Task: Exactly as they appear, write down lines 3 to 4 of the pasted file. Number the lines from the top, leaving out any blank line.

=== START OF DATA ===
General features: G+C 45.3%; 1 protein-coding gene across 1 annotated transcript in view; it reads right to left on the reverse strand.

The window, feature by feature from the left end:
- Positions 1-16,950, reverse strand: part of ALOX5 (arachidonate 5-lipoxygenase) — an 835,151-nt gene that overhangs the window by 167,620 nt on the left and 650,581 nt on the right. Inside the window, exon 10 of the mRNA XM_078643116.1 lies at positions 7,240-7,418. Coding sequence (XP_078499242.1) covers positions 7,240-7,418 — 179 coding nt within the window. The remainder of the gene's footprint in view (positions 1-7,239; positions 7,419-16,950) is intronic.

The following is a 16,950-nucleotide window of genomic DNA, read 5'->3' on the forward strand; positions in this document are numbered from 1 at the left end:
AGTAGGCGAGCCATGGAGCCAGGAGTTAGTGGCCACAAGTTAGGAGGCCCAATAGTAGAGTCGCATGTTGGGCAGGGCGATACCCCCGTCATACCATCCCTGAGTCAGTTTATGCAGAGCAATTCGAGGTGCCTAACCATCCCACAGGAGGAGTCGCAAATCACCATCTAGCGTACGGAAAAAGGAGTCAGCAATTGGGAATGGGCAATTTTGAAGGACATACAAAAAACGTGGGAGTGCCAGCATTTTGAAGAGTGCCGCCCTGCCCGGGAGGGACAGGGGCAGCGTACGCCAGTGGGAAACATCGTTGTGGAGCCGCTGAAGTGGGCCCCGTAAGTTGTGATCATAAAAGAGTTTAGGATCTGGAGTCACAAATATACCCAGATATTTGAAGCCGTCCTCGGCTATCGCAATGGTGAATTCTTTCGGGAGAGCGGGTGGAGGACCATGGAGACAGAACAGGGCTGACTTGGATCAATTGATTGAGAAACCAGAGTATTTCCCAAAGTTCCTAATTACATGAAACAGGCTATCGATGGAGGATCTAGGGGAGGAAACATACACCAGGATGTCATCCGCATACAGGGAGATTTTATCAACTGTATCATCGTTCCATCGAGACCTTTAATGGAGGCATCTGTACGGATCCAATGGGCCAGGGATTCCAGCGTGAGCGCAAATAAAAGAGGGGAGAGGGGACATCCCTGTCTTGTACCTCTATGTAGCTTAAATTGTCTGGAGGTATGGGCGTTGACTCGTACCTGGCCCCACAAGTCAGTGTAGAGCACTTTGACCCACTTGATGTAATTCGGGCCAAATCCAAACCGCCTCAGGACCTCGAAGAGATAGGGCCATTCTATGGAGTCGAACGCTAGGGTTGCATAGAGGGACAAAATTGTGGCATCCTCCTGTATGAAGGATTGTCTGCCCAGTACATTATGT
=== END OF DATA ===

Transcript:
- Positions 1-16,950, reverse strand: part of ALOX5 (arachidonate 5-lipoxygenase) — an 835,151-nt gene that overhangs the window by 167,620 nt on the left and 650,581 nt on the right. Inside the window, exon 10 of the mRNA XM_078643116.1 lies at positions 7,240-7,418. Coding sequence (XP_078499242.1) covers positions 7,240-7,418 — 179 coding nt within the window. The remainder of the gene's footprint in view (positions 1-7,239; positions 7,419-16,950) is intronic.

The following is a 16,950-nucleotide window of genomic DNA, read 5'->3' on the forward strand; positions in this document are numbered from 1 at the left end: